have foliage that remains functional through more than
one growing season, whereas deciduous plants shed
all or nearly all their foliage each year. A typical leaf
consists of two principal parts: the expanded leaf
blade or lamina, and the slender leaf
stalk or petiole. Frequently there are scaly
or leaf-like outgrowths at the base of the petiole known
as stipules , which may be leaf-like, spines, or
glands. In dicots and some gymnosperms, the lamina is a
thin sheet of green tissue strengthened by the midrib
and lateral veins. There are three main types of
venation in leaves:
- In parallel - veined
leaves, the veins run parallel to each other.
This condition is characteristic of the
monocotyledoneae. Parallel veins may run lengthwise
on the leaf, as in Eucharis grandiflora (Amazon
lily), or they may be parallel, but directed outward
from the midrib to the margin (penniparallel).
- Pinnately - veined
leaves have a single primary vein or midrib,
from which smaller veins branch off, like the
divisions of a feather. Examples are Eriobotrya
japonica (loquat) and Camellia japonica (camellia).
- Palmately - veined
leaves have several principal veins radiating
from the base of the leaf blade, as in Acer
rubrum (red maple) and Carica papaya (papaya).
narrow, several times longer than wide, and essentially
of the same width throughout.
much longer than wide and tapering towards the apex from
a broader base.
much longer than wide, tapering towards the base instead
of the apex (the opposite of lanceolate).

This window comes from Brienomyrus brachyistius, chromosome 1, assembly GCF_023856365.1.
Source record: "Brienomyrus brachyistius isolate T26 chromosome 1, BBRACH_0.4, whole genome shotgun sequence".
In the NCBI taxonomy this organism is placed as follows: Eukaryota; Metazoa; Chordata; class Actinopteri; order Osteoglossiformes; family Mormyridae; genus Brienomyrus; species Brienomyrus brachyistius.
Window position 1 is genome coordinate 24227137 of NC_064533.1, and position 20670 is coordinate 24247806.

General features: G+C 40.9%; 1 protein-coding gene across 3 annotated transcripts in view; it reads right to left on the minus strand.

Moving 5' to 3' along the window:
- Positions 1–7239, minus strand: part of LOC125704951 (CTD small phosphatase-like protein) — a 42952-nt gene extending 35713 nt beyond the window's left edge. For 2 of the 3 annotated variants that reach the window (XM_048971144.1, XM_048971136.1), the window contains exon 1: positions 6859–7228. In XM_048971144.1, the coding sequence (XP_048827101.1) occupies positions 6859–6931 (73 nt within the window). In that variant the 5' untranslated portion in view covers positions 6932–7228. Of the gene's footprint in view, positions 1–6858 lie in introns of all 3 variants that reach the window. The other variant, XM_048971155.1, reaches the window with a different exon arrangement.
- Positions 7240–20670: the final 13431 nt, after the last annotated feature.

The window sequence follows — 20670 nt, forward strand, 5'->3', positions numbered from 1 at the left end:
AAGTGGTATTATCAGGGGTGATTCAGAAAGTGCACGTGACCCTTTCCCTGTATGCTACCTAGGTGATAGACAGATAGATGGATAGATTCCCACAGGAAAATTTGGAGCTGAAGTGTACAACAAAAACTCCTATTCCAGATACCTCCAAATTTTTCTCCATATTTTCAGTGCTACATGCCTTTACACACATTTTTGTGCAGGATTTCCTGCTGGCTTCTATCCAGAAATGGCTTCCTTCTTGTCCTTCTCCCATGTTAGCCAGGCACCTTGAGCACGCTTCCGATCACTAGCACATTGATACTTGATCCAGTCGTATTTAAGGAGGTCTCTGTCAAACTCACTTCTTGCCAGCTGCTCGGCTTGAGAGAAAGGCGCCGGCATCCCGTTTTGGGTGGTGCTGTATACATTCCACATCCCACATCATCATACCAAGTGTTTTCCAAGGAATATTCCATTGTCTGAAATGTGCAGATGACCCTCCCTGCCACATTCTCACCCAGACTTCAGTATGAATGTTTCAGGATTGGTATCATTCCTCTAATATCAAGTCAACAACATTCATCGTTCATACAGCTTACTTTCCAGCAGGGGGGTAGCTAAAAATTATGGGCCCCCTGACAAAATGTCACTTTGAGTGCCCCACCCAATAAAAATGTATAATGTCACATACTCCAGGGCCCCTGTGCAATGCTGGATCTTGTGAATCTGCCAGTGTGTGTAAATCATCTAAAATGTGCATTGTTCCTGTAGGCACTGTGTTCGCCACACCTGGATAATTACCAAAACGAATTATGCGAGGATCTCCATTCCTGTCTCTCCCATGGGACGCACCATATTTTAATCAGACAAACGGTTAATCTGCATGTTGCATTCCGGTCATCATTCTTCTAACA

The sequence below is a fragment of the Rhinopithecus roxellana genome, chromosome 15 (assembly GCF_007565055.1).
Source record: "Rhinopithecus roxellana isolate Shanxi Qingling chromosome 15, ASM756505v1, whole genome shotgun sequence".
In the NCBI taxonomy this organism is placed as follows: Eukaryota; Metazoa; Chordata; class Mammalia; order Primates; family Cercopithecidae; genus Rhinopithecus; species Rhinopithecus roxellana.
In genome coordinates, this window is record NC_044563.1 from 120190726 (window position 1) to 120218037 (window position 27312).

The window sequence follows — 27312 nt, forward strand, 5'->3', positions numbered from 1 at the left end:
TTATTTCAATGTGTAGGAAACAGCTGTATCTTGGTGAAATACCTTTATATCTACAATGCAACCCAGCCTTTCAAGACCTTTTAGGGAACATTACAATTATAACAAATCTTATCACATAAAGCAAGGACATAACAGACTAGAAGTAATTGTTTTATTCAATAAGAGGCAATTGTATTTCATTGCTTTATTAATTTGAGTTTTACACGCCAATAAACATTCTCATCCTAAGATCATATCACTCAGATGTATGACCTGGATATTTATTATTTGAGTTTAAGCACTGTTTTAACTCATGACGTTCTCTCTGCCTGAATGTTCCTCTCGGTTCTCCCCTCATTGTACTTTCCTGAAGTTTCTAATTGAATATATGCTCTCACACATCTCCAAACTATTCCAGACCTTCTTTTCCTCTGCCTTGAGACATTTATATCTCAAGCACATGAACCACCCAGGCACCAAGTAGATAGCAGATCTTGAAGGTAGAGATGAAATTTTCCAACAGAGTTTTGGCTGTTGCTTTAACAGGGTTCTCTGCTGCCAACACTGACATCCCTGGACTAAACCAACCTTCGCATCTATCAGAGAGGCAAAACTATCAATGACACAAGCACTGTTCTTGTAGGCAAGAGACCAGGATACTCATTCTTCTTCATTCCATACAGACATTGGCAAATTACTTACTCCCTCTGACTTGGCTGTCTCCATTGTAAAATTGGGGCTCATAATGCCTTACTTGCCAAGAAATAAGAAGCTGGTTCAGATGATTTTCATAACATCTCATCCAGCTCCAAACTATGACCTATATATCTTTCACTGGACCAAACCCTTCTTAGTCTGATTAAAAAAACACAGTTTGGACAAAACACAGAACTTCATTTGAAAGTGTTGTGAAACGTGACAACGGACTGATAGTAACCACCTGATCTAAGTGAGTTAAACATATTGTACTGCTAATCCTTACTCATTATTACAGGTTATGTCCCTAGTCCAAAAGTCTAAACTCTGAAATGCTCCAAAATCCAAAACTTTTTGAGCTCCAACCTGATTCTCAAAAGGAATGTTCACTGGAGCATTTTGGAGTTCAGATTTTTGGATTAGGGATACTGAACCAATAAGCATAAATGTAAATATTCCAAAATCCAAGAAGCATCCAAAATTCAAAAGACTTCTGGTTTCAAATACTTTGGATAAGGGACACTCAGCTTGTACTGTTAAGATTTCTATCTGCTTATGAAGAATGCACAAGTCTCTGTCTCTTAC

nearly twice as long as broad, with the sides nearly or
parallel most of their length.
oblong, broadest in the middle with the two ends
egg-shaped, with the broadest part near the base.
opposite of ovate, with the narrower part near the base.
wedge-shaped, broad at the tip and tapering by nearly
straight lines to an acute angle at the base.
oblong but tapering to a narrow base; spoon-shaped.
arrow-shaped; lobes at base acute and pointing downward,
while the main body tapers upward to a point.
kidney-shaped; like cordate but rounder and broader than
a small pair of projections, or ears, usually at the
halberd-shaped; lobes at base pointed and narrow and
nearly at right angles to petiole.
prolonged into a narrowed or tapering point.
ending in an acute angle, but not a prolonged point.
blunt or rounded apex.
square end that looks cut off.
indented or notched.
inversely heart-shaped; an obovate leaf which is much
more deeply notched at the tip.
tipped with an elongated sharp or rigid point.
abruptly tipped with a small, short point; like a mere
projection of the midrib.
Entire - even
line, without teeth, notches, or lobes.
cut into sharp, saw-like teeth pointing forward.
toothed, teeth point outward instead of forward and are
teeth are short and rounded; also called scalloped.
margin of the leaf forms a wavy line, bending slightly
inward and outward in succession.
like undulate, margin is very wavy (sinuous).
cut into sharp, deep, and irregular teeth or incisions.
incisions do not extend deeper than halfway between the
margin and the center of the blade and are rounded.
incisions extend more than halfway between the margin
and the center of the blade, and are sharper.
Deeply Lobed -
incisions are even deeper, but not quite to the midrib
or base of the blade.
Simple - blade
is of one piece, as in Camellia japonica . It may
still be simple and be lobed or cleft, as in Hibiscus
rosa-sinensis (hibiscus), Quercus shumardii (Shumard
oak), and Acer rubrum (red maple).
blade is made up of a number of separate leaflets. The
two principal types of compound leaves are pinnate and
- Pinnate -
leaflets or pinnae are arranged on the sides of the
main leaf stalk. Examples are Nephrolepsis
exaltata 'Bostoniensis' (Boston sword fern), Roystonea
regia (Cuban royal palm), and Zamia floridana